Last week was reportedly the worst week for the market in 10 years. I heard that repeatedly over the weekend, and had to see for myself. Since none of the talking heads gave any additional detail, I presumed that they must have been referring to the S&P 500. If that's the case, then they were incorrect, not that it really matters, and I may be picking nits.
The S&P 500 fell 7.19%, the week of 8/1/2011, slightly worse than last week's 7.05% rout. Just seven weeks later, the week of 9/19/2011, the S&P fell 6.5%. During that seven-week period, the S&P 500 was down about 16.5%. Yet, short of looking it up, I can't remember offhand what caused that drawdown (Greece?). This current period will also become a distant memory at some point.
It's painful; the fear of what may lie ahead, the confluence of events cited as the cause of the current downside volatility which include tariffs, "chaos" in Washington (the most over-used, and misunderstood term), revolving door of Secretaries of State, rising interest rates, the government "shutdown," the next recession, you name it. Could it be that the market just needed a pause, and we are all searching for the most expedient uncertainty-related reasons (many of them politically motivated) that the S&P now trades at May 2017 levels?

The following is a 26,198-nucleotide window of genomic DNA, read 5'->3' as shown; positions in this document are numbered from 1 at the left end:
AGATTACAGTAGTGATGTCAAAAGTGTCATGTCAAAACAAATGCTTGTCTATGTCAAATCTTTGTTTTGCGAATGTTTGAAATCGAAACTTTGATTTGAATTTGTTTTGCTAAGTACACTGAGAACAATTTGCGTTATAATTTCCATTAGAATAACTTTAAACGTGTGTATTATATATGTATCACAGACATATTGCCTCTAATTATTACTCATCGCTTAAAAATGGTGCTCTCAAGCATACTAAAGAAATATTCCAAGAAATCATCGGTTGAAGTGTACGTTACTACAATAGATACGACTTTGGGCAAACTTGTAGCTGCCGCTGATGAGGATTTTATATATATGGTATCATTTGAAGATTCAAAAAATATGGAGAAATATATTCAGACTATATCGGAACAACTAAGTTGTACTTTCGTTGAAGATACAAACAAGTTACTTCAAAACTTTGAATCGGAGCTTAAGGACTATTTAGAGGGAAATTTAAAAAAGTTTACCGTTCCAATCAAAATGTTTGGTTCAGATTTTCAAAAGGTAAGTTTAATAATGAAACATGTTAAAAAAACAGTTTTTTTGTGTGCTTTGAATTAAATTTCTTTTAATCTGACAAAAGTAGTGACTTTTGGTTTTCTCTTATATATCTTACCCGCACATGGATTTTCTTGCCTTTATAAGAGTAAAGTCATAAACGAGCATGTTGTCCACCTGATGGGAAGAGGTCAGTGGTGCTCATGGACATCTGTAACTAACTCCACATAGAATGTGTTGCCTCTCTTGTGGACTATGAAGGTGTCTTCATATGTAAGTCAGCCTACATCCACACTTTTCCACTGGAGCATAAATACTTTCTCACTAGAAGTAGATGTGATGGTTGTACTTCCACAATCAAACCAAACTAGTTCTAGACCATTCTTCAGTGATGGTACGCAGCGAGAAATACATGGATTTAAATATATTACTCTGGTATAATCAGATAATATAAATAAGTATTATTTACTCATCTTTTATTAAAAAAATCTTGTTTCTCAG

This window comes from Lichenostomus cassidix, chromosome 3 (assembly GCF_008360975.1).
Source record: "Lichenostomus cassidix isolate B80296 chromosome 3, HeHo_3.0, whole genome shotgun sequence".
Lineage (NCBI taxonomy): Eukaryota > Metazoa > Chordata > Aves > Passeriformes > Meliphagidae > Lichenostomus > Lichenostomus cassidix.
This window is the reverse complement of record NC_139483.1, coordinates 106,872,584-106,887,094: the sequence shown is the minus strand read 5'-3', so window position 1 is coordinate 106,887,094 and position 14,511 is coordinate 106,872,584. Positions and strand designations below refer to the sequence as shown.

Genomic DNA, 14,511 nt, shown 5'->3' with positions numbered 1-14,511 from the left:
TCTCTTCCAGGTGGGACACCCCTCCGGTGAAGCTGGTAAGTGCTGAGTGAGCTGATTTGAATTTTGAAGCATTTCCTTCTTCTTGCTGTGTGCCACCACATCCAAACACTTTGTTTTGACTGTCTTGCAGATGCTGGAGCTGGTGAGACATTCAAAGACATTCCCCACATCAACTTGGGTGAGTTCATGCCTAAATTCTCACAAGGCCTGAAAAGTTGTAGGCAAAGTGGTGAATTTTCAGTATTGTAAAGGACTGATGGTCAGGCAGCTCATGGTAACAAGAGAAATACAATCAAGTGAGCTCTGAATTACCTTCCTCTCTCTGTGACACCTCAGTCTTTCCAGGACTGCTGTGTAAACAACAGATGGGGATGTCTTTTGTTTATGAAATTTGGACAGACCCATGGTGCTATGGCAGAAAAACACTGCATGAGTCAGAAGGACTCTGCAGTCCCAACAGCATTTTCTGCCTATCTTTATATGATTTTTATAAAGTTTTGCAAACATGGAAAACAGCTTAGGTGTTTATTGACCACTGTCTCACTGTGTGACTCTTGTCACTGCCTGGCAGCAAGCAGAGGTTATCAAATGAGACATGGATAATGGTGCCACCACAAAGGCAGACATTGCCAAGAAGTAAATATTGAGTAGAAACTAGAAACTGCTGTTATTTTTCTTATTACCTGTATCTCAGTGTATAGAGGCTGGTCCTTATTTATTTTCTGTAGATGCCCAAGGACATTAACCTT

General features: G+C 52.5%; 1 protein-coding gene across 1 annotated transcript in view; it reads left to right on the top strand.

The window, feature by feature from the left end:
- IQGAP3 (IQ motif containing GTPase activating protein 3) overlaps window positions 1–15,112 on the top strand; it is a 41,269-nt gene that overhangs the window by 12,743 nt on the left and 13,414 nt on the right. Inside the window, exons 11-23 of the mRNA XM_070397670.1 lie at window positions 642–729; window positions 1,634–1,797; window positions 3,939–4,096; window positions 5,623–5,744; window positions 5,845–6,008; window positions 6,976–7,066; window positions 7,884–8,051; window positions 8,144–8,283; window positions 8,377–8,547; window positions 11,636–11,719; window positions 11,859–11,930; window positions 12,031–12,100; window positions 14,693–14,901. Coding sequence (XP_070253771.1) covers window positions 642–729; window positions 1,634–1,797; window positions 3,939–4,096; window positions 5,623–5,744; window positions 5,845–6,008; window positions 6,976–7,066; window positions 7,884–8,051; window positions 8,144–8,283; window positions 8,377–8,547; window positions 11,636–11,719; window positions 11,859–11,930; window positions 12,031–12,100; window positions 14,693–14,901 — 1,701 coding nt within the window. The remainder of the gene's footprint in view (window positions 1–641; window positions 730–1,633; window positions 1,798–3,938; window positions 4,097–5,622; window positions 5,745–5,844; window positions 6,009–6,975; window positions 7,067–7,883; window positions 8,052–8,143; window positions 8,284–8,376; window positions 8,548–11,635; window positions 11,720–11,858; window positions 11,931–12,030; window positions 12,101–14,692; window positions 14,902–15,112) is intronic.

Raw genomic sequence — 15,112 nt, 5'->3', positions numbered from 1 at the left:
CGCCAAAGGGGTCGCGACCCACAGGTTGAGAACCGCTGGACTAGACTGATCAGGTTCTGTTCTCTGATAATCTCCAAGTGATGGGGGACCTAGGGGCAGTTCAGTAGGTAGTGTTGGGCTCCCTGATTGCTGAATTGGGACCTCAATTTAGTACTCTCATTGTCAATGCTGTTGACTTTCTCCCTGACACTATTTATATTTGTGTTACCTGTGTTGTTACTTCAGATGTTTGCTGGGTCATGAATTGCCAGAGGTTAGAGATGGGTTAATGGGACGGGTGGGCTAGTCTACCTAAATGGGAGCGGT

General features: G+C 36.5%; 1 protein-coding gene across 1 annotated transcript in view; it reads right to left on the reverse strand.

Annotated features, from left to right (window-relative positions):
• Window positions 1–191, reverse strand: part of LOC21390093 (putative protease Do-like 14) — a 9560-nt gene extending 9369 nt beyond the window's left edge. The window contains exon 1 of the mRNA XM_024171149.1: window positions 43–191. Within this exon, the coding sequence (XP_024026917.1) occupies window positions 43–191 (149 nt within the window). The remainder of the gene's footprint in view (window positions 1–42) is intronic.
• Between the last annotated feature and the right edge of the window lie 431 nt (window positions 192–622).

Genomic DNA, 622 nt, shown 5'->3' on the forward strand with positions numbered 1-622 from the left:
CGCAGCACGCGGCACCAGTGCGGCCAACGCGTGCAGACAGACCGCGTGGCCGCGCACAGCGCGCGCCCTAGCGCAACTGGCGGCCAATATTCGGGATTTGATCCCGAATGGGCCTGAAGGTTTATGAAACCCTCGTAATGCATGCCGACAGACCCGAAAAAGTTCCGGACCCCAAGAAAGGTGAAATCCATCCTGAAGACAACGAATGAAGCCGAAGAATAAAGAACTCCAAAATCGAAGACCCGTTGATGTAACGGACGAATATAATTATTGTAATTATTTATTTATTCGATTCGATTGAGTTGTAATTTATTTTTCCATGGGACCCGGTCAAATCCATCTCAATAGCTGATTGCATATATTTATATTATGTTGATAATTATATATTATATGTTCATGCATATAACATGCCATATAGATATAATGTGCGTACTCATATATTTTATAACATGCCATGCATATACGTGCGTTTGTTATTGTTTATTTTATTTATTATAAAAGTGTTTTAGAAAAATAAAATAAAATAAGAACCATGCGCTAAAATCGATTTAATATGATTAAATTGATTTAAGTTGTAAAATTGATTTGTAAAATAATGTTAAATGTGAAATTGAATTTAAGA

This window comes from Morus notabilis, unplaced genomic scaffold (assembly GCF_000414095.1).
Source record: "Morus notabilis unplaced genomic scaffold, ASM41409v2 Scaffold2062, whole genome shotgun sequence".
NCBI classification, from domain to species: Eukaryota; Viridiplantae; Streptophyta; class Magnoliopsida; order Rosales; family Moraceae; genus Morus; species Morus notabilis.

Meanwhile, smaller names are really bearing the brunt of the damage. The Russell 2000 is down nearly 15% year to date, and the Russell Microcap Index is down 17% during the same period. However, the quarter-to date numbers are even more eye opening, with the Russell 2000 and Russell Microcap Indexes down nearly 24% and 26% respectively. That should make the next week fun in terms of finding potential bargains for 2019.
There may indeed be further pressure in the last several trading days of the year where volume is likely to be light, some tax-loss selling will continue, and buyers will be scarce. The true test begins in the New Year, when everyone gets back to business, and volume returns.
This value investor, who by nature is skeptical, may be a bit more sanguine than others at this point. I don't buy the recession talk (not yet anyway), and believe that the Fed's current 2 rate increases in 2019 (down from the previously presumed 3) is being ignored. As for the "shutdown", it's just noise.
We should all take a break the next few days enjoy the season, and our families. All of this market "stuff" will still be here when we return.